If you missed Saturday Night Live’s epic 40th anniversary special, you should check it out on NBC.
Not only was it a nostalgic look at 40 years of comedy, it was also a mind-blowing display of how a relatively small organization (only 141 cast members in 40 years!) can dominate an entire industry.
But how was anyone to know that 19-year-old Eddie Murphy would become a legendary comedian back in 1980? Or that young, 20-year-old Robert Downey Jr. would eventually crank out Hollywood blockbusters? The answer is simple: they didn’t, but they saw potential. SNL is the American institution it is today because it has been extremely successful at recognizing promising actors and developing talent.
In the startup recruiting industry, companies seem to be focused on hiring “A players.” But as someone who spends every waking moment helping startups find sales talent, I think we should take a cue from SNL.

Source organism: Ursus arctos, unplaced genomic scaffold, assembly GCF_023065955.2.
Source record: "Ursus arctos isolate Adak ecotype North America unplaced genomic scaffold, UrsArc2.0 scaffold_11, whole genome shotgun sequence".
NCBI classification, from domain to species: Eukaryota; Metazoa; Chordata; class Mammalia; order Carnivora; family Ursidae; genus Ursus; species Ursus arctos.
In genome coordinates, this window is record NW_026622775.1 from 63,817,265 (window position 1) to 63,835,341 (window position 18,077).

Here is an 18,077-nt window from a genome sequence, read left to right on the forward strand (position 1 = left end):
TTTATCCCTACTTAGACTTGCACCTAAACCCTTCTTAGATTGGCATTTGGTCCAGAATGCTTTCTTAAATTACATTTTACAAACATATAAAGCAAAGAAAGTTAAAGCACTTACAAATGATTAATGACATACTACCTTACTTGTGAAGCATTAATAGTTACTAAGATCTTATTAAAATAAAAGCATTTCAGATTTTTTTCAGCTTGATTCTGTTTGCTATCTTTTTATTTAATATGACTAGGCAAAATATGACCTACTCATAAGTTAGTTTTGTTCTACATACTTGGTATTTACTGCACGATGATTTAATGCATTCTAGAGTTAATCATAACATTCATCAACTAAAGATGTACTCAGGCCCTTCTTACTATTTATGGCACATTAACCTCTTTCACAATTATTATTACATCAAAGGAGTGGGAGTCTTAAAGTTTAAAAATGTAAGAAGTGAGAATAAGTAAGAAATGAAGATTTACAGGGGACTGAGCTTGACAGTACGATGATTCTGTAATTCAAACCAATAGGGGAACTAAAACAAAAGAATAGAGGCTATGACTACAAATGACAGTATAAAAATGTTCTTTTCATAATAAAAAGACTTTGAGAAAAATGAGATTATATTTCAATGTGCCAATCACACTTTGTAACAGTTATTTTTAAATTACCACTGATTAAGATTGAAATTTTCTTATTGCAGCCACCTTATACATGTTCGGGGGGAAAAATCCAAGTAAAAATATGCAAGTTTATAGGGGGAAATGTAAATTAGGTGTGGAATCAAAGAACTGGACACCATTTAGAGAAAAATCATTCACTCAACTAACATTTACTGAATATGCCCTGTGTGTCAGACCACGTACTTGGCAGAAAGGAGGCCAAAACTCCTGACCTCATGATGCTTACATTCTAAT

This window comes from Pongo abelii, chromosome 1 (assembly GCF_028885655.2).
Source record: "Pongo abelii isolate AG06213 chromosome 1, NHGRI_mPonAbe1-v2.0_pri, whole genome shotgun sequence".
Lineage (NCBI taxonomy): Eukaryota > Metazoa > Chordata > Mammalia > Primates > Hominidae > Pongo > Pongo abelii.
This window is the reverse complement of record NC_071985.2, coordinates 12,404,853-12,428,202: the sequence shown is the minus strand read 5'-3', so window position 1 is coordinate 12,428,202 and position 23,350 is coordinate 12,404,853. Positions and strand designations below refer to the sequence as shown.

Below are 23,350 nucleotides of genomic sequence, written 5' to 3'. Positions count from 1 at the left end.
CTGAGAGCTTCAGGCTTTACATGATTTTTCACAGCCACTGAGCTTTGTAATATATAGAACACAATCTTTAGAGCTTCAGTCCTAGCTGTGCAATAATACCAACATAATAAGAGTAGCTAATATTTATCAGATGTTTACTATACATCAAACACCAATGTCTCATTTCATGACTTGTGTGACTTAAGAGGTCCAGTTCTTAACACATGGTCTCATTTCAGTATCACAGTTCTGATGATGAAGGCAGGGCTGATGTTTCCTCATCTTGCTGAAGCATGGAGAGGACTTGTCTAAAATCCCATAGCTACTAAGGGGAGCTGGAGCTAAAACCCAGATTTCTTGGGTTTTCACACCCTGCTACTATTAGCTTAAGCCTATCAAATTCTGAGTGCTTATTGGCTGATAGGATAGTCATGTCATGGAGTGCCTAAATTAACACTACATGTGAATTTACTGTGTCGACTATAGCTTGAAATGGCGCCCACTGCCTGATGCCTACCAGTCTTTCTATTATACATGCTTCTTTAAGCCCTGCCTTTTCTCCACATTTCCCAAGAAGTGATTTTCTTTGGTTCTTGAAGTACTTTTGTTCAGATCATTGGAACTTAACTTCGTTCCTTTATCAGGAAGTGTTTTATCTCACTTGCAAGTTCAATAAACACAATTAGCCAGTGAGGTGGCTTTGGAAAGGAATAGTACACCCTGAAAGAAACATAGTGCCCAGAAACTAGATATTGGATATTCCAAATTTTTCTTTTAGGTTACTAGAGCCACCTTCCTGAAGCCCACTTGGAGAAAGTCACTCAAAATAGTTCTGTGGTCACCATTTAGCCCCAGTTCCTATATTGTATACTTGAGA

For one, you only know that a candidate is an “A player” once they’ve already proven themselves. In today’s competitive war on talent, not many startups can afford to pay for these “A players” (not to mention dealing with the challenges of retaining them as the company grows). Meanwhile, there are plenty of high-potential, but unproven candidates looking for the next PayPal Mafia.
Startups should target candidates with high potential and focus on developing their recruits rather than chasing “A players”—just like in the early days of SNL. The original 1975 cast was known on-air as “The Not Ready For Prime-Time Players” and included supposed “B players” like John Belushi, Gilda Radner, Dan Aykroyd, and Chevy Chase. Not bad right?
Today, SNL has become such a colossal star magnet that new hires are instantly destined for the comedy A-list. “A players” are now flocking to join SNL.
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